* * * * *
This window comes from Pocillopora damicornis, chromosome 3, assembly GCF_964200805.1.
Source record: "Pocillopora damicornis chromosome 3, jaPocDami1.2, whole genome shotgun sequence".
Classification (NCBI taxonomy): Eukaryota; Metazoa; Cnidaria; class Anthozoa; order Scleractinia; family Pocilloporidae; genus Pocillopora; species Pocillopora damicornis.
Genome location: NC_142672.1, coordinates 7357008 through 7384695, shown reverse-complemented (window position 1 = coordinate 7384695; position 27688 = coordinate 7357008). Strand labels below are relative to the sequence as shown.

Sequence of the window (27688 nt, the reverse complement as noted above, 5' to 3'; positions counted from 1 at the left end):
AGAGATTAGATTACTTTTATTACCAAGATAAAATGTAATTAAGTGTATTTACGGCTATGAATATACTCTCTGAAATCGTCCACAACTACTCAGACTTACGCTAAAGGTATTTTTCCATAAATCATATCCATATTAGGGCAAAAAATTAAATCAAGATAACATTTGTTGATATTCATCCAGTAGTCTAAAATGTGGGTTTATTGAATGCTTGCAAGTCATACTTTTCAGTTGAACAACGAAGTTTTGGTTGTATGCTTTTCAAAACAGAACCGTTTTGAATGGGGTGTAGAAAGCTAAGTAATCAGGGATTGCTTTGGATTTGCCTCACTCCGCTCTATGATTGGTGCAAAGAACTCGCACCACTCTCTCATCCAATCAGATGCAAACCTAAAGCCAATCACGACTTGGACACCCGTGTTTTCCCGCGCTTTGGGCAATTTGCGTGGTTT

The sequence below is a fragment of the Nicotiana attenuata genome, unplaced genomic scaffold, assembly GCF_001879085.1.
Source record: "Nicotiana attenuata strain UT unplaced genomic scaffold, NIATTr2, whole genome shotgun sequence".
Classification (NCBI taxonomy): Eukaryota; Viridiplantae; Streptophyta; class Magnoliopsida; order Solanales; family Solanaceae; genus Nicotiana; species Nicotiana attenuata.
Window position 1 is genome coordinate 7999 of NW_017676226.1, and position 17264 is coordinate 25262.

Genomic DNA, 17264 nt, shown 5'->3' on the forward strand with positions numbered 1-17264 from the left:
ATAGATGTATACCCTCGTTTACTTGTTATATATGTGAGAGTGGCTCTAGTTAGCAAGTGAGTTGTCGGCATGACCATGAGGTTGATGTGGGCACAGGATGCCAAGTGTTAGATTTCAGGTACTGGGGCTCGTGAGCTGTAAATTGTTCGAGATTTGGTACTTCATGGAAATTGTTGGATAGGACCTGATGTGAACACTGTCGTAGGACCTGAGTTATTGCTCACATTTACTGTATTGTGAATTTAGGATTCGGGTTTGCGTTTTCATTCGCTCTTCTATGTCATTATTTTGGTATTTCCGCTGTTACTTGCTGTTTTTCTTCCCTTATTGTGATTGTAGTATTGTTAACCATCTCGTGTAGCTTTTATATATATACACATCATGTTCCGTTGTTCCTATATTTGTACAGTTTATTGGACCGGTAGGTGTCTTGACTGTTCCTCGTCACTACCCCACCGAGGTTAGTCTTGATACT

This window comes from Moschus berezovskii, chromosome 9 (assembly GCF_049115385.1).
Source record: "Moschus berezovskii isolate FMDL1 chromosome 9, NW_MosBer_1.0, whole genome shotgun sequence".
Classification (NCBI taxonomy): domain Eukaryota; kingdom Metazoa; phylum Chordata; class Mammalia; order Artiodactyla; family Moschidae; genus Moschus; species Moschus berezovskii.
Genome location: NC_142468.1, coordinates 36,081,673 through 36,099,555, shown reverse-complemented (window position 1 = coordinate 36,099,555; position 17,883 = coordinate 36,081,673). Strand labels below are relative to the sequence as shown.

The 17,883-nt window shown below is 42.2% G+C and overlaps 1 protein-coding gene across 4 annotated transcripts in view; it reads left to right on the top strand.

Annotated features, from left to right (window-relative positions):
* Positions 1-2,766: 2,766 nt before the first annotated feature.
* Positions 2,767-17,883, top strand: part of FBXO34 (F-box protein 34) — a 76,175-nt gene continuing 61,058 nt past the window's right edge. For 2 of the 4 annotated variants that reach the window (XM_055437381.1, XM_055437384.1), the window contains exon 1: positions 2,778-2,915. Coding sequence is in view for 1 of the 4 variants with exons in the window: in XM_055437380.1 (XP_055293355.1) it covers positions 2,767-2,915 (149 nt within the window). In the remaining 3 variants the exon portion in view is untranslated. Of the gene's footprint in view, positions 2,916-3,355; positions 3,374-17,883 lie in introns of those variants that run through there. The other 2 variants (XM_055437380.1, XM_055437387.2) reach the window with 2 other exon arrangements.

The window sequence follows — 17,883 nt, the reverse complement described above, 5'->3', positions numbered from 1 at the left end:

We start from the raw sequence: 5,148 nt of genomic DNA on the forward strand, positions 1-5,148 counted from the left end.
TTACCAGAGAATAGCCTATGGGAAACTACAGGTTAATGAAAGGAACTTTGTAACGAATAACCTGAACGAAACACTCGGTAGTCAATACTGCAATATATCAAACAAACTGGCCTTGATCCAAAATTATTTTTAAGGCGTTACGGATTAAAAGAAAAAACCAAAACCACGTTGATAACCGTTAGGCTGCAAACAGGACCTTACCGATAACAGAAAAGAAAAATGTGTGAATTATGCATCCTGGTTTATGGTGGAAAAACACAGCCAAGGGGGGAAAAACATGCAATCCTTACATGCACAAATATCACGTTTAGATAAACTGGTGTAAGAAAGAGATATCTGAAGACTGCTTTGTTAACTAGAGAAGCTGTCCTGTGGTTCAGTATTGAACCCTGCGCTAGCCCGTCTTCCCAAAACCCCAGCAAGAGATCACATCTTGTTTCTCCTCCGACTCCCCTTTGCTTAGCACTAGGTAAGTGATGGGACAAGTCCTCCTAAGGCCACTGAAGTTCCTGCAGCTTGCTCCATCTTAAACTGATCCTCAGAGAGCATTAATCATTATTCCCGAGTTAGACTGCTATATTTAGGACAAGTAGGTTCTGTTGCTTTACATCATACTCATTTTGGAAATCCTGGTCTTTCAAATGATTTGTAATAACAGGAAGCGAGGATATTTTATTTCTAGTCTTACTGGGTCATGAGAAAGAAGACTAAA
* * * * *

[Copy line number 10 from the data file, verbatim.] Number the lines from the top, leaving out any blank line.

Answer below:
Window position 1 is genome coordinate 7999 of NW_017676226.1, and position 17264 is coordinate 25262.